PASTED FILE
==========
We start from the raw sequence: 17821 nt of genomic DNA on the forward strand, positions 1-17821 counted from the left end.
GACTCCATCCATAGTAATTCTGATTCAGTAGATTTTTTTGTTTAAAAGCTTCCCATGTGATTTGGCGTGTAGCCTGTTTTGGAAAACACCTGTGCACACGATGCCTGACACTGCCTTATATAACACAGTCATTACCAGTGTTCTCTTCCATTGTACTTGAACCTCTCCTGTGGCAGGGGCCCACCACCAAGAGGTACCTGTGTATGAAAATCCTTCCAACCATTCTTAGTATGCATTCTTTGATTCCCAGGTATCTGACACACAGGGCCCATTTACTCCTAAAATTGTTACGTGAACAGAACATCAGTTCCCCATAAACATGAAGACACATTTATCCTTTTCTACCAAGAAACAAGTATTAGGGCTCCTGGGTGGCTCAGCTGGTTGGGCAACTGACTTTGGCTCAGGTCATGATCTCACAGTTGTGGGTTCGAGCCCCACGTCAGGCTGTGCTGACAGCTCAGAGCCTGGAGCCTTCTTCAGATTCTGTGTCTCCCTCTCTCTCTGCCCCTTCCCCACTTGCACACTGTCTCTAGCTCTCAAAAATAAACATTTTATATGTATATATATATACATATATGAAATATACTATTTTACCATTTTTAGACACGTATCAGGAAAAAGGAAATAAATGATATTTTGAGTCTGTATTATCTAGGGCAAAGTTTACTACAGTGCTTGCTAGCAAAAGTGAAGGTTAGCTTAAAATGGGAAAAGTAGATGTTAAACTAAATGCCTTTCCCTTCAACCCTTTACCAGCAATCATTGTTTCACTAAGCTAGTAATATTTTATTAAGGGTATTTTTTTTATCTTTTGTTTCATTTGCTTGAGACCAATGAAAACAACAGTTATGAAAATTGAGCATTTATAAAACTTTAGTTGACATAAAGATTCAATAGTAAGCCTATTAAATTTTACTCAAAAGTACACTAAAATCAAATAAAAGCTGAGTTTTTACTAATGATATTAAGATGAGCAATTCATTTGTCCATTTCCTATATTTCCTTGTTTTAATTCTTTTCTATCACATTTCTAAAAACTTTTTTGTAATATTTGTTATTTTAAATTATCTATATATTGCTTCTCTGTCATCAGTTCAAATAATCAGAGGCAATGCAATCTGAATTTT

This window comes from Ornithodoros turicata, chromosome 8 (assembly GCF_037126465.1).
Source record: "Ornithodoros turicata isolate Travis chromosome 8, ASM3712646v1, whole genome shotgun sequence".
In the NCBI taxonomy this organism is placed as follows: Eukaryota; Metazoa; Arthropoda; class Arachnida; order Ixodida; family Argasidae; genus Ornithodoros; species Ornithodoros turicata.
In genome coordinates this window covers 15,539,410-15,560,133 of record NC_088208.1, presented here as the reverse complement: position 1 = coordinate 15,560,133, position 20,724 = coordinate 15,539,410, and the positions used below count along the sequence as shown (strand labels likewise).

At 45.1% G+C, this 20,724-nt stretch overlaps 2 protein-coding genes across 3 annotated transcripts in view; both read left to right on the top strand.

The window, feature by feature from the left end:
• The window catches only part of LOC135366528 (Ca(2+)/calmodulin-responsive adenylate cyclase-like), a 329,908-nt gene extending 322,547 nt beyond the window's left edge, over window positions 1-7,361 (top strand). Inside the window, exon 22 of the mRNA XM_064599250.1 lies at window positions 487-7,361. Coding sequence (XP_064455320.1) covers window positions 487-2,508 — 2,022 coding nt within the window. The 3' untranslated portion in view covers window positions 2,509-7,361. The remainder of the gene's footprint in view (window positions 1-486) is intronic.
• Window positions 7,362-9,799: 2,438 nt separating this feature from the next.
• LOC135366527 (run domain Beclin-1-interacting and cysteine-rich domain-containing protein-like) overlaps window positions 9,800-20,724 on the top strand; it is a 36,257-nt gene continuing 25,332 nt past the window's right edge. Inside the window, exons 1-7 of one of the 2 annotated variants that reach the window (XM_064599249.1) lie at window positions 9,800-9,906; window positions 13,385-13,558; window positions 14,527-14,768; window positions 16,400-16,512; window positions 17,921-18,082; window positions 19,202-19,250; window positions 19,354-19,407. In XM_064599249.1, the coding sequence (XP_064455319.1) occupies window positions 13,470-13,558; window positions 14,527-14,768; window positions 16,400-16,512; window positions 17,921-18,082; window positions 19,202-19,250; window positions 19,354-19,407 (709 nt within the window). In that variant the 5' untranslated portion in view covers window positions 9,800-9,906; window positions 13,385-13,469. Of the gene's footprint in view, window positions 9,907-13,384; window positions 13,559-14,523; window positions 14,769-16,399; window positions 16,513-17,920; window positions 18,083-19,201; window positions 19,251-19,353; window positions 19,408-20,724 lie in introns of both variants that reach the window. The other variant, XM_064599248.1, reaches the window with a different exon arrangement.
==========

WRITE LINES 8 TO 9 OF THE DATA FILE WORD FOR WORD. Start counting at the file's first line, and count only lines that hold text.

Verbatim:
The window, feature by feature from the left end:
• The window catches only part of LOC135366528 (Ca(2+)/calmodulin-responsive adenylate cyclase-like), a 329,908-nt gene extending 322,547 nt beyond the window's left edge, over window positions 1-7,361 (top strand). Inside the window, exon 22 of the mRNA XM_064599250.1 lies at window positions 487-7,361. Coding sequence (XP_064455320.1) covers window positions 487-2,508 — 2,022 coding nt within the window. The 3' untranslated portion in view covers window positions 2,509-7,361. The remainder of the gene's footprint in view (window positions 1-486) is intronic.